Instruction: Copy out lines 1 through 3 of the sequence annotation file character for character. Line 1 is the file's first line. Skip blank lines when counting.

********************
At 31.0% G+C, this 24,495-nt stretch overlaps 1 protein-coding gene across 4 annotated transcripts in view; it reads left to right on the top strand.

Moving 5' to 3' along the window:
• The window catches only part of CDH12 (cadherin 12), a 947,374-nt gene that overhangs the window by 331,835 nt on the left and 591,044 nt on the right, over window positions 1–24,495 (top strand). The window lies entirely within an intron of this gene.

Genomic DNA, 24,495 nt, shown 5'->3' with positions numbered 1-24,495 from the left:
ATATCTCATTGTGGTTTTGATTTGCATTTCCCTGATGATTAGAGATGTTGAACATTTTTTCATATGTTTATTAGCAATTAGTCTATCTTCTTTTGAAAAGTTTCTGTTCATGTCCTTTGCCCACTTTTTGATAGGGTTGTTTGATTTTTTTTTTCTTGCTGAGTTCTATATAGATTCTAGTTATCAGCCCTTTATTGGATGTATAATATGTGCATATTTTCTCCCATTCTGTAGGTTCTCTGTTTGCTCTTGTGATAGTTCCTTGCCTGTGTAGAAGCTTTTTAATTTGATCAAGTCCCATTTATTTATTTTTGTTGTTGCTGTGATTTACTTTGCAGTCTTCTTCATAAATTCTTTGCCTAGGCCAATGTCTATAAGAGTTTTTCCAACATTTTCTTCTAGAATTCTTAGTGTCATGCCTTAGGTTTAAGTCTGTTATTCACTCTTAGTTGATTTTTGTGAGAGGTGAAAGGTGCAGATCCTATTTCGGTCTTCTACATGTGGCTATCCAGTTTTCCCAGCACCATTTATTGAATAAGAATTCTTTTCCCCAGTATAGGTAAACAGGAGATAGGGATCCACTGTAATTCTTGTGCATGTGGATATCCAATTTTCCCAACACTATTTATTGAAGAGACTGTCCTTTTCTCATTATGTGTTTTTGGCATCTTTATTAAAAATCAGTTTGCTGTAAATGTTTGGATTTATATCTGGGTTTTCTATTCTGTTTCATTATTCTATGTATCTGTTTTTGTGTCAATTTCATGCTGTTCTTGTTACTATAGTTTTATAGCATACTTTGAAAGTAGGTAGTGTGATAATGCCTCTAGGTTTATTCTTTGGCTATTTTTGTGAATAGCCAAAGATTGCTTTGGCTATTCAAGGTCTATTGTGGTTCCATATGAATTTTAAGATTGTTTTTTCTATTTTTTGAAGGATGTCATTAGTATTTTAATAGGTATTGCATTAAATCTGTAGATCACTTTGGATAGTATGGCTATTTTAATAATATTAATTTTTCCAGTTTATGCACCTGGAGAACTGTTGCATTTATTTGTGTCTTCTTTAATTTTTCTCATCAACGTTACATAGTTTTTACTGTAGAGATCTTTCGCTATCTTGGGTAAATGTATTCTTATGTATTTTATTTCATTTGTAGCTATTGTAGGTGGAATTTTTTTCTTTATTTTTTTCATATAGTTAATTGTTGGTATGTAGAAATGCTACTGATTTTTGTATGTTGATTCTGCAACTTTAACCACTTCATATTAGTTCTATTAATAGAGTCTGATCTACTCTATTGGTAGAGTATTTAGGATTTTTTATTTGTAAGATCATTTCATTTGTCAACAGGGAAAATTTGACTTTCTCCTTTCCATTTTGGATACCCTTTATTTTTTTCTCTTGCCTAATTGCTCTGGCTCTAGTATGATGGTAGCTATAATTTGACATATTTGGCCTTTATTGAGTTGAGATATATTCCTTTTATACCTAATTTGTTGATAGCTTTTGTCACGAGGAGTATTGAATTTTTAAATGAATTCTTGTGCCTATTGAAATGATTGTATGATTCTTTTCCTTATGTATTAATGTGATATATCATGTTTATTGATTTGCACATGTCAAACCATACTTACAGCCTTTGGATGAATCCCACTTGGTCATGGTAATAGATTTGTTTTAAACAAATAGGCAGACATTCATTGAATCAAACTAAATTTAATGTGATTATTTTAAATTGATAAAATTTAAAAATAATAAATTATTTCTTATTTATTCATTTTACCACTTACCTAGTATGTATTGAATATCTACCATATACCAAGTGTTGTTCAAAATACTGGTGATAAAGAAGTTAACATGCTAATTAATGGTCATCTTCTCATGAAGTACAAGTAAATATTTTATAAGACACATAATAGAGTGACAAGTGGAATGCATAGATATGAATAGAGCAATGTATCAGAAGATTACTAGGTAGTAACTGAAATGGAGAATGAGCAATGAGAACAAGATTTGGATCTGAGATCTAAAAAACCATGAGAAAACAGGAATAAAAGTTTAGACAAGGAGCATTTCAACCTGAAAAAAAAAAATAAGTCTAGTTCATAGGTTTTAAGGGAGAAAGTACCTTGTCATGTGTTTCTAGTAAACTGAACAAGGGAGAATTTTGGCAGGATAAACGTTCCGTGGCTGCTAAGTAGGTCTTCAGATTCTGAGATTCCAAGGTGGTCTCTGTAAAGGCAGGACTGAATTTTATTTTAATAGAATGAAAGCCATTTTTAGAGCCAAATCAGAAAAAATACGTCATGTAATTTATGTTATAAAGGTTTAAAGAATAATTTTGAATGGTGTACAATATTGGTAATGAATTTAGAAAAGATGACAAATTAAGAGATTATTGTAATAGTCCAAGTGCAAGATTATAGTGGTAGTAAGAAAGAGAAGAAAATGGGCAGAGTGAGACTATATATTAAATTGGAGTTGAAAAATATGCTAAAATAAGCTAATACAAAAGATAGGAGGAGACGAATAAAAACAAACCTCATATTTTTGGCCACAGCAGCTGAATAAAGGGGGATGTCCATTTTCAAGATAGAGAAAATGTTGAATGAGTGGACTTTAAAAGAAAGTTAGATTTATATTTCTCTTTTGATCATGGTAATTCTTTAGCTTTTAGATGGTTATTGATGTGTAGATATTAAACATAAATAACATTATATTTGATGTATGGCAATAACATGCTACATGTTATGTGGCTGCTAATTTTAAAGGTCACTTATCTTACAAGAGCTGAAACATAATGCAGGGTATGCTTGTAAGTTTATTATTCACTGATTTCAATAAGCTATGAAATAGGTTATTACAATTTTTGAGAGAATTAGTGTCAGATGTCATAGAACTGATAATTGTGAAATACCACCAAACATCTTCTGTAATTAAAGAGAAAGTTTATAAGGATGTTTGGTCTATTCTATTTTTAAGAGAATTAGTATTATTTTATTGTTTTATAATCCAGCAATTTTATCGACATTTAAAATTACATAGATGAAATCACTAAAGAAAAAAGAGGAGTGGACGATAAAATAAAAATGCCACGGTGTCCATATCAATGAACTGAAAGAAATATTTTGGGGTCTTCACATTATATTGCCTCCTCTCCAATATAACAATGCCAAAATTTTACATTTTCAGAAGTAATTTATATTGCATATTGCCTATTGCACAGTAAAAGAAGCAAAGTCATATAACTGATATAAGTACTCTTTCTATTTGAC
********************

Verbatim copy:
At 31.0% G+C, this 24,495-nt stretch overlaps 1 protein-coding gene across 4 annotated transcripts in view; it reads left to right on the top strand.

Moving 5' to 3' along the window:
• The window catches only part of CDH12 (cadherin 12), a 947,374-nt gene that overhangs the window by 331,835 nt on the left and 591,044 nt on the right, over window positions 1–24,495 (top strand). The window lies entirely within an intron of this gene.